This subject has very much been on my mind lately as we gear up for our launch at Circa. I’d love to dive in further on the topic sometime, but right now I’d just like to just kick off a few thoughts on work/life balance.
I recently read something that said that the “best” folks in the industry are the ones without a work/life balance. They just pour everything they have into their work and that’s why they succeed. Folks that like to give this argument hand out names like Steve Jobs, Jack Dorsey, and Mark Zuckerberg. These people give all they have to their work and succeed greatly as a result.
What they don’t mention is the 99.99% of the other people out there doing the same thing that fail miserably and then have no idea how to cope with it after all is said and done.
Work to live, don’t live to work
With Circa we have tried our best to keep weekends sacred. They’re a time to refresh; to recharge. My own personal preference is to stop responding to email each Saturday morning and not resume until Monday morning and I do my best to stick to it. We’ve lapsed here and there as we get closer to our launch, but we’ll be back to the “normal” mode soon enough. If you’re constantly responding to email the moment you get it you’re signaling to the recipient that you don’t value your time very much.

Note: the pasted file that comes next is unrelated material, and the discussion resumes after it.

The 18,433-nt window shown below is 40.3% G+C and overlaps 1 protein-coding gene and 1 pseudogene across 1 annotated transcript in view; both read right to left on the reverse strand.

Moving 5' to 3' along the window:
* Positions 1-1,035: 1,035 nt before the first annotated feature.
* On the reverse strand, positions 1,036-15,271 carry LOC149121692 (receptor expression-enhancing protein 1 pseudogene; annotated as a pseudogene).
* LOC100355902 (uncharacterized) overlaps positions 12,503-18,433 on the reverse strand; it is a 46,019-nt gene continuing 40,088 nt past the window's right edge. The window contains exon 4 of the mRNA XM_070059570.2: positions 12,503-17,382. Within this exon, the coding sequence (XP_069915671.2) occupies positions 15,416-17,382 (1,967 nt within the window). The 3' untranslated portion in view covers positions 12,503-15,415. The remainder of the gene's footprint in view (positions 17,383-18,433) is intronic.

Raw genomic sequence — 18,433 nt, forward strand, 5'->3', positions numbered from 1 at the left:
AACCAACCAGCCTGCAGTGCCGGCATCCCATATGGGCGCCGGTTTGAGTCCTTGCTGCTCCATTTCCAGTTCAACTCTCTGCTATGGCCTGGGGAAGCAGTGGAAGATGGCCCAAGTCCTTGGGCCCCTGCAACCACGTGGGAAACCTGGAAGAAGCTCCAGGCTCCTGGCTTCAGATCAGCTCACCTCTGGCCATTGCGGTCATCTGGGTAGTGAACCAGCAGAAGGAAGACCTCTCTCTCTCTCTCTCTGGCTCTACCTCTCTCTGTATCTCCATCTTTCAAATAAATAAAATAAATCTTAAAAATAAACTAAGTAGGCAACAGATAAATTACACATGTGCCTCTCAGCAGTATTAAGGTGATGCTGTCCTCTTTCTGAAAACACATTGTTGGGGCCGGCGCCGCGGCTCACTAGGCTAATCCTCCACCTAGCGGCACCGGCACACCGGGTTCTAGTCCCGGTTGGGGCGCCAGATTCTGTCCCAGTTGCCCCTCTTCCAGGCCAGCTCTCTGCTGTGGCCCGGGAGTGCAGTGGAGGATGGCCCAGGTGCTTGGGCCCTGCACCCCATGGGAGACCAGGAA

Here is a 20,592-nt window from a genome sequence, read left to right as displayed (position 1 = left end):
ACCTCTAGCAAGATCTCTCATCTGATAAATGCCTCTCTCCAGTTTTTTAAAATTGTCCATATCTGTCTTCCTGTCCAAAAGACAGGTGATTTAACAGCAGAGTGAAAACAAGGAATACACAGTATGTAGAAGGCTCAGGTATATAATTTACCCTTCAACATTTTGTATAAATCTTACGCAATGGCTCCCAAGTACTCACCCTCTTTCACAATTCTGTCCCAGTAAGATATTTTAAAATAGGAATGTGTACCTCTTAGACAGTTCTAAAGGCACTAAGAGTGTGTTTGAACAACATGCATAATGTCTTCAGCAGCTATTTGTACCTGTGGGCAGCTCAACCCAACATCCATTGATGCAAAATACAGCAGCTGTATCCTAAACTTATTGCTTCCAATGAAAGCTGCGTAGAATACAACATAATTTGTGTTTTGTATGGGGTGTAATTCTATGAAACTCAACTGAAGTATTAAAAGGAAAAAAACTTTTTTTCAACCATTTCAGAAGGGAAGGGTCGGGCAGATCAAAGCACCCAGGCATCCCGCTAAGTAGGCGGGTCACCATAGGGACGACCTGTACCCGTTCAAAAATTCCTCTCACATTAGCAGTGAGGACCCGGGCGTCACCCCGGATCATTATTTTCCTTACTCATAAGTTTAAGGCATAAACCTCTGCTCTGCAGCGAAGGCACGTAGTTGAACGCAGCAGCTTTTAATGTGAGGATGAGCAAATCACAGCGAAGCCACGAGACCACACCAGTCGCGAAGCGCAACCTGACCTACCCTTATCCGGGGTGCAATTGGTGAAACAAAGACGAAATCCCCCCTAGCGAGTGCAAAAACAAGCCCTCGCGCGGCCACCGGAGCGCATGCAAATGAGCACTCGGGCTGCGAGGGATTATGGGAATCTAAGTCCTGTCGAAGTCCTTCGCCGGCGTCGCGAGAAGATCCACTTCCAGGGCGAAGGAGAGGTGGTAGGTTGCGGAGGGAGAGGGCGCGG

I went to an event recently that was hosted at 7:30p and had some great folks I wanted to catch up there. Someone was very surprised that with my launch only five weeks away that I could somehow peel myself away to attend a dinner. This is the kind of mentality that so many people fall into here in San Francisco and Silicon Valley and it bums me out so much. I’m sure it works for some people, but I highly doubt that it truly works for most.
It’s all a recipe for burning out in a big way.
Take your time and don’t kill yourself
"Busy" doesn’t always mean productive. Take evenings off, take weekends, holidays off – it’s vital recharge time. The work will still be there when you get back but if all you do is your work, you might not have a life to go back to if it doesn’t work out.